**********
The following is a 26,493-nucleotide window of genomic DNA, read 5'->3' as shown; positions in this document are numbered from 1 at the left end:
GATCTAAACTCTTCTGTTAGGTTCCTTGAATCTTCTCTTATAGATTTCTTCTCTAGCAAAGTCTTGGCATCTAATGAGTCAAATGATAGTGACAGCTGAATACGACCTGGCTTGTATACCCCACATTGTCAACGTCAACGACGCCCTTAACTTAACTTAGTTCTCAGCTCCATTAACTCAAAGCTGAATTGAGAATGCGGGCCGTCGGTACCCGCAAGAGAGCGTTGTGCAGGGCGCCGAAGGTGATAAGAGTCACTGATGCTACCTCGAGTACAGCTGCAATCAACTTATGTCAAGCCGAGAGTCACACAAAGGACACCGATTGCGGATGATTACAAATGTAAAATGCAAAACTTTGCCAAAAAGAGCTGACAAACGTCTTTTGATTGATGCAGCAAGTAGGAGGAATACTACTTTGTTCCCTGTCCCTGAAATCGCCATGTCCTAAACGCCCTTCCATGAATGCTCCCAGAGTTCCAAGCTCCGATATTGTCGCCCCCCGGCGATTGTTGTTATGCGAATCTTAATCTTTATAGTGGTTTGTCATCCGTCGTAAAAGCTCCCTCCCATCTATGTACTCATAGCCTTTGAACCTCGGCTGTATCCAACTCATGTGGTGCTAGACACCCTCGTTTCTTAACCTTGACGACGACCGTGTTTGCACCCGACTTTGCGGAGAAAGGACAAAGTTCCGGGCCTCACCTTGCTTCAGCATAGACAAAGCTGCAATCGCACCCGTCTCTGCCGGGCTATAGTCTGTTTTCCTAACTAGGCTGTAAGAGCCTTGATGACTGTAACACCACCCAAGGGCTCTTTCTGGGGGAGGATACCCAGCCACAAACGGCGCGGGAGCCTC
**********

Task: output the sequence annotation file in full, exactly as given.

The following is a 26,493-nucleotide window of genomic DNA, read 5'->3' as shown; positions in this document are numbered from 1 at the left end:
GATCTAAACTCTTCTGTTAGGTTCCTTGAATCTTCTCTTATAGATTTCTTCTCTAGCAAAGTCTTGGCATCTAATGAGTCAAATGATAGTGACAGCTGAATACGACCTGGCTTGTATACCCCACATTGTCAACGTCAACGACGCCCTTAACTTAACTTAGTTCTCAGCTCCATTAACTCAAAGCTGAATTGAGAATGCGGGCCGTCGGTACCCGCAAGAGAGCGTTGTGCAGGGCGCCGAAGGTGATAAGAGTCACTGATGCTACCTCGAGTACAGCTGCAATCAACTTATGTCAAGCCGAGAGTCACACAAAGGACACCGATTGCGGATGATTACAAATGTAAAATGCAAAACTTTGCCAAAAAGAGCTGACAAACGTCTTTTGATTGATGCAGCAAGTAGGAGGAATACTACTTTGTTCCCTGTCCCTGAAATCGCCATGTCCTAAACGCCCTTCCATGAATGCTCCCAGAGTTCCAAGCTCCGATATTGTCGCCCCCCGGCGATTGTTGTTATGCGAATCTTAATCTTTATAGTGGTTTGTCATCCGTCGTAAAAGCTCCCTCCCATCTATGTACTCATAGCCTTTGAACCTCGGCTGTATCCAACTCATGTGGTGCTAGACACCCTCGTTTCTTAACCTTGACGACGACCGTGTTTGCACCCGACTTTGCGGAGAAAGGACAAAGTTCCGGGCCTCACCTTGCTTCAGCATAGACAAAGCTGCAATCGCACCCGTCTCTGCCGGGCTATAGTCTGTTTTCCTAACTAGGCTGTAAGAGCCTTGATGACTGTAACACCACCCAAGGGCTCTTTCTGGGGGAGGATACCCAGCCACAAACGGCGCGGGAGCCTC